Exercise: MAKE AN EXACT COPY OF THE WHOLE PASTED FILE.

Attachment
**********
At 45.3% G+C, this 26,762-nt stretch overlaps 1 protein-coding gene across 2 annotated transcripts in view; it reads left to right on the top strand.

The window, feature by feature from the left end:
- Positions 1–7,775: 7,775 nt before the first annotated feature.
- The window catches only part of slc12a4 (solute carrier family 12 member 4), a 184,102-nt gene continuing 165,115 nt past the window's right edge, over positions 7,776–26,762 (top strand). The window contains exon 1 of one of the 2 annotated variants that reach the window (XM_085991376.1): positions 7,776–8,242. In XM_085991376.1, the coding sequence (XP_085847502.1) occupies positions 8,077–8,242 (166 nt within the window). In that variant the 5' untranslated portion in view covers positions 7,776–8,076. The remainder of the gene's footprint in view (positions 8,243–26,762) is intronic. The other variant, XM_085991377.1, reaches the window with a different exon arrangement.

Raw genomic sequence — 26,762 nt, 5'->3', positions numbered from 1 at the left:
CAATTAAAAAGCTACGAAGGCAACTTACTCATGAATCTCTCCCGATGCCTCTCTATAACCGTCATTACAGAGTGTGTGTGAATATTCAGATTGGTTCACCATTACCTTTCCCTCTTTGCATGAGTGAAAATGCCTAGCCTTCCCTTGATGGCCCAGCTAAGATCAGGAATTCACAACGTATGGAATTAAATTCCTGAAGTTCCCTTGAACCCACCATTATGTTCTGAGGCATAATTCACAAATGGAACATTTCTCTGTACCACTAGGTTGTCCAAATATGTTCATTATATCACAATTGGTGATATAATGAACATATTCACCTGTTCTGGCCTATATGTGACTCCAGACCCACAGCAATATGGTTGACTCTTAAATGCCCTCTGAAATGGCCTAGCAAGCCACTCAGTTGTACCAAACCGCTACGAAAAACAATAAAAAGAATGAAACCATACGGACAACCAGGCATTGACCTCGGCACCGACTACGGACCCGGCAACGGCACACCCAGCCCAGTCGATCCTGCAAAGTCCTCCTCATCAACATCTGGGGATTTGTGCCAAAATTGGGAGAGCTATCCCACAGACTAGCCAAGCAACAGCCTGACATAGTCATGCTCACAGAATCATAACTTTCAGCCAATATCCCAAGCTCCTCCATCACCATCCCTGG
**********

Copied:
At 45.3% G+C, this 26,762-nt stretch overlaps 1 protein-coding gene across 2 annotated transcripts in view; it reads left to right on the top strand.

The window, feature by feature from the left end:
- Positions 1–7,775: 7,775 nt before the first annotated feature.
- The window catches only part of slc12a4 (solute carrier family 12 member 4), a 184,102-nt gene continuing 165,115 nt past the window's right edge, over positions 7,776–26,762 (top strand). The window contains exon 1 of one of the 2 annotated variants that reach the window (XM_085991376.1): positions 7,776–8,242. In XM_085991376.1, the coding sequence (XP_085847502.1) occupies positions 8,077–8,242 (166 nt within the window). In that variant the 5' untranslated portion in view covers positions 7,776–8,076. The remainder of the gene's footprint in view (positions 8,243–26,762) is intronic. The other variant, XM_085991377.1, reaches the window with a different exon arrangement.

Raw genomic sequence — 26,762 nt, 5'->3', positions numbered from 1 at the left:
CAATTAAAAAGCTACGAAGGCAACTTACTCATGAATCTCTCCCGATGCCTCTCTATAACCGTCATTACAGAGTGTGTGTGAATATTCAGATTGGTTCACCATTACCTTTCCCTCTTTGCATGAGTGAAAATGCCTAGCCTTCCCTTGATGGCCCAGCTAAGATCAGGAATTCACAACGTATGGAATTAAATTCCTGAAGTTCCCTTGAACCCACCATTATGTTCTGAGGCATAATTCACAAATGGAACATTTCTCTGTACCACTAGGTTGTCCAAATATGTTCATTATATCACAATTGGTGATATAATGAACATATTCACCTGTTCTGGCCTATATGTGACTCCAGACCCACAGCAATATGGTTGACTCTTAAATGCCCTCTGAAATGGCCTAGCAAGCCACTCAGTTGTACCAAACCGCTACGAAAAACAATAAAAAGAATGAAACCATACGGACAACCAGGCATTGACCTCGGCACCGACTACGGACCCGGCAACGGCACACCCAGCCCAGTCGATCCTGCAAAGTCCTCCTCATCAACATCTGGGGATTTGTGCCAAAATTGGGAGAGCTATCCCACAGACTAGCCAAGCAACAGCCTGACATAGTCATGCTCACAGAATCATAACTTTCAGCCAATATCCCAAGCTCCTCCATCACCATCCCTGG